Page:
Those times, 13 bitterly learned, are gone. While KTRK recaptured the top 10 p.m. rating in May and July, and can still boast (most of the time) of being the most-watched local station when viewers are counted from sign-on to sign-off, the dynasty days are over. Even after 13's rebound, Channel 11 leads in the news at 5 p.m. and 6 p.m., while the gap at 10 p.m. is not the gap it used to be. And even as 11 claws at 13's back, another threat has popped up at KPRC/Channel 2, which has a new, prestigious and well-to-do owner, Washington Post/Newsweek, that intends to be part of the struggle for Houston's on-air
It's all something of a shock for long-time KTRK watchers, not to mention long-time KTRK staff. "We were like princes of the city," says Joe Nolan, assignments editor at 13 through the mid-'80s and now assistant news director at Channel 2. "Shit, we didn't worry about the numbers, we didn't look at the ratings." That attitude held true for close to two decades; the very notion that another station would dislodge "Eyewitness News" from its throne was met with disbelief and sarcasm. The idea that financially strapped and editorially listless Channel 11 would be the one to do it was even more laughable. In 1985, its 6 p.m. newscast ran in sixth place, behind not only the news on 13 and 2, but also behind syndicated repeats of Different Strokes, The Jeffersons and Little House on the Prairie. A year earlier, following deep-pocketed Dallas-based A.H. Belo Corporation's purchase of the lagging station, Channel 13 news director Jim Topping had called Channel 11's chances "slim and none." And as recently as 1991, none other than Channel 13's highest profile on-air personality, Marvin Zindler, said the only way Channel 11 would become number one was "over my dead body."
An unfortunate turn of phrase, given Zindler's recently revealed fight with prostate cancer. But before that medical secret was disclosed, Channel 11 used Zindler's quote in an ad placed in the Houston Press Club's satirical Bull Sheet publication. Playing off the fact that 11 had edged out 13 in the 24-hour, sign-on to sign-off ratings a few times in 1993, it superimposed Zindler's comment over a photo of him wearing his trademark blue sunglasses; the headline was "Famous Last Words." Copies of the ad were prominently displayed on Channel 11's newsroom wall.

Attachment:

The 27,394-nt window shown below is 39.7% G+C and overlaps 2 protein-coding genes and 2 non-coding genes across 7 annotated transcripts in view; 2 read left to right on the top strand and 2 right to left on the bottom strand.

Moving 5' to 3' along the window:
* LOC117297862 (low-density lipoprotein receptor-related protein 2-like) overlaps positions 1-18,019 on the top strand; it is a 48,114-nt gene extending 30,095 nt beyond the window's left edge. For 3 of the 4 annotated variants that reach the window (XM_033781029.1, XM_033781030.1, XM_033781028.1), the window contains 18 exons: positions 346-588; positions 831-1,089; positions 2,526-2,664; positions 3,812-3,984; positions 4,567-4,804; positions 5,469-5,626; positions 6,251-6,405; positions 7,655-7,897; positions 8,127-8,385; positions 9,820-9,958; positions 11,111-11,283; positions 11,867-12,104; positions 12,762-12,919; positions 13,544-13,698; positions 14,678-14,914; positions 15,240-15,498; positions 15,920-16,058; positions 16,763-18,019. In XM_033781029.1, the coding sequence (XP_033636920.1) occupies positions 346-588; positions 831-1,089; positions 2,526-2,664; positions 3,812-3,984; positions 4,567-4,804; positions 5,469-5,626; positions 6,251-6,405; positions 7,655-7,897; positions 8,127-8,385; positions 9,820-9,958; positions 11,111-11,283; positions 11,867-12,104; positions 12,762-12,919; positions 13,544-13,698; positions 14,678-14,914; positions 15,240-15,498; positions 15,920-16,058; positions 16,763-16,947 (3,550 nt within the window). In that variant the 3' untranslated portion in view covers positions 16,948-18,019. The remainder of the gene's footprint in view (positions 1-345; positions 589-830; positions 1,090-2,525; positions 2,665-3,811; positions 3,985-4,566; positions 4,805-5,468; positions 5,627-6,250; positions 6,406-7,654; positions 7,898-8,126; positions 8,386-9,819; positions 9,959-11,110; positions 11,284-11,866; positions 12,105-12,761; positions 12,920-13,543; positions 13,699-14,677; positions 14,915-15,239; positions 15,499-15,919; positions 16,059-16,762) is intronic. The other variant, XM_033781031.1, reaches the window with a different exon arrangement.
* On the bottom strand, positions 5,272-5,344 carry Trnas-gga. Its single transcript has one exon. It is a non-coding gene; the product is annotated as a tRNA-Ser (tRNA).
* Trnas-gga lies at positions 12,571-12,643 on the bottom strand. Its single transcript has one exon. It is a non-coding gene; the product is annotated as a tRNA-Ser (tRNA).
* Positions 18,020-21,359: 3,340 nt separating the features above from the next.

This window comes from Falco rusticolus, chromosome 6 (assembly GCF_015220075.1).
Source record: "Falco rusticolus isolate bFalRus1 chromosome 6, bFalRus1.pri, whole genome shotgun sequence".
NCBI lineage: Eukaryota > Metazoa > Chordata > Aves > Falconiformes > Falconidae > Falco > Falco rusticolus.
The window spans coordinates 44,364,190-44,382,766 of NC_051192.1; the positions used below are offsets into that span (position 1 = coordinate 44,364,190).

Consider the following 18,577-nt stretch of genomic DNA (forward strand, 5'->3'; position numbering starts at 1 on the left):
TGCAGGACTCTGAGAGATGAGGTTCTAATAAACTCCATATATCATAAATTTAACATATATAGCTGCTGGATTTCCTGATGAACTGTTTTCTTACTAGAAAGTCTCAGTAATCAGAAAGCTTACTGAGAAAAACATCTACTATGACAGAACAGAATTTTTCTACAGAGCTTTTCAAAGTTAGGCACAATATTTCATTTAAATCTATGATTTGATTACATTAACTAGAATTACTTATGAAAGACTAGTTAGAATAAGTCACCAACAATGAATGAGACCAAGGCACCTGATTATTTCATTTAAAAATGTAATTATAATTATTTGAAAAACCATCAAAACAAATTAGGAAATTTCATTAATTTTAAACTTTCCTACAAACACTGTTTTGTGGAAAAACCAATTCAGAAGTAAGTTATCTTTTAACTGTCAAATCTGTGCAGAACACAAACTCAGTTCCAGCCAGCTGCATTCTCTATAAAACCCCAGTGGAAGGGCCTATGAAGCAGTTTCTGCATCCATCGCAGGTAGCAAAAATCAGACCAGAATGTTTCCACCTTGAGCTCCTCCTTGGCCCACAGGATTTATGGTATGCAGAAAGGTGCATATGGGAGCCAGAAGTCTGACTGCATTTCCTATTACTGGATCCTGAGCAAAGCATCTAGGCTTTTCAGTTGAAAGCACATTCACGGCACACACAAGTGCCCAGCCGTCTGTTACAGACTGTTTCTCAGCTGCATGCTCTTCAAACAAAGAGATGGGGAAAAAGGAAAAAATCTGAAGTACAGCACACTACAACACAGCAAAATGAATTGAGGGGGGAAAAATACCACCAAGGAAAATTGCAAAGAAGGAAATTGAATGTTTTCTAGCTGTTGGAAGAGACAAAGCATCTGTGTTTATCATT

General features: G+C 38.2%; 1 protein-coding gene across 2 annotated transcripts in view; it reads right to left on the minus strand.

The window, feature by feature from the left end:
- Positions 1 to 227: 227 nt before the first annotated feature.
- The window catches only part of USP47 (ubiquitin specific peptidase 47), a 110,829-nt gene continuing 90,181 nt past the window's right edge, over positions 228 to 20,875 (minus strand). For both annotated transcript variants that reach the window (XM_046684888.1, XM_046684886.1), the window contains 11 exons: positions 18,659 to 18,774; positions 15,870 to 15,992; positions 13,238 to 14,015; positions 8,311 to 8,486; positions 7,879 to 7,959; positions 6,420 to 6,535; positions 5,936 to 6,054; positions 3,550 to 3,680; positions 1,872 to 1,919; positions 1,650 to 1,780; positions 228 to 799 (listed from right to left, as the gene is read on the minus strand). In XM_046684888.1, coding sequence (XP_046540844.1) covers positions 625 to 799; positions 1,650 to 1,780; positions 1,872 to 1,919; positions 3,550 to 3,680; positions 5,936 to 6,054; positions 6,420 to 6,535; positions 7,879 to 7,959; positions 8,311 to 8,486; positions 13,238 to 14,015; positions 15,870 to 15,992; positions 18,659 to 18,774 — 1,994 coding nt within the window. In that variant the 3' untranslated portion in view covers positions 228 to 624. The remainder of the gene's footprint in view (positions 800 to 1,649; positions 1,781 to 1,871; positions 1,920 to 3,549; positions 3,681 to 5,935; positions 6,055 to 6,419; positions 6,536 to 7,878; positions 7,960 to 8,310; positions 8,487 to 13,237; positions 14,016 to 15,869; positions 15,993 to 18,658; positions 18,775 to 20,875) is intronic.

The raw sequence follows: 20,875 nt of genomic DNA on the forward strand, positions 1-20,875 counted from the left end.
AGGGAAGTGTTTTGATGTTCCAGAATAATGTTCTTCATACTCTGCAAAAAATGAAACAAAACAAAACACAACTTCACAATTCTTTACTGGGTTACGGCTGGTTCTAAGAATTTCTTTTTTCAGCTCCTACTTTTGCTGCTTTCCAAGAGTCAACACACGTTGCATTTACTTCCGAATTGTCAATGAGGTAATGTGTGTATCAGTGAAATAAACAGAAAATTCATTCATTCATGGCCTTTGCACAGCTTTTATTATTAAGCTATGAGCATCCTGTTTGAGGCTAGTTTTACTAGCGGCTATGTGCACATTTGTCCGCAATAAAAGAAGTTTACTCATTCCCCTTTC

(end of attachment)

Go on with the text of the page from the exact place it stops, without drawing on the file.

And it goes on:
Though the ads have since come down in deference to Zindler's health woes -- even in the pitched battle for TV dominance, there are limits -- its message remains: the days of Channel 13's lock on Houston's couch potatoes are over. And Channel 13 should get used to it.
While for the newspeople involved there are certain issues of pride to be considered, the real reason the upheaval in Houston's TV news business matters is that there's money involved. Lots of money. The Houston TV market is ranked 11th nationally, and as a result more than $300 million each year changes hands for local television advertising. During the 1970s and 1980s, most of that money was shoveled toward Channel 13. But Channel 11's move toward prominence has meant that the price it can charge for a 30-second spot on the 5 p.m. news has risen to around $1,000, double what it charged five years ago. At 10 p.m., a top-rated newscast can sell 17 or 18 spots at about $3,000 each. That's $54,000 per newscast, or more than $3.7 million per year.
Given those financial considerations, the scope of KTRK's double-decade dominance over the local market is particularly astounding. Indeed, its dominance was so overwhelming that KTRK laid claim to being the most-watched TV station in the country -- a claim that may well have been true.
The beginning of the station's glory days coincides pretty much with the arrival of Marvin Zindler on January 1, 1973. Though Zindler can't be credited with single-handedly putting Channel 13 on top, the new approach that his hiring signaled -- an approach that included quicker stories, more use of live remotes, increased promotion and the introduction of the "Eyewitness News" tag line -- spelled trouble for KTRK's competitors. Prior to assuming his position on the air, Zindler ran the consumer-fraud division of the Harris County Sheriff's Department. A former Marine whose father was once mayor of Bellaire, Zindler had done stints as a reporter for radio, Channel 2 and the original daily Houston Press before landing at the Sheriff's Department in 1962, first in the fugitive squad, then in the consumer-fraud division.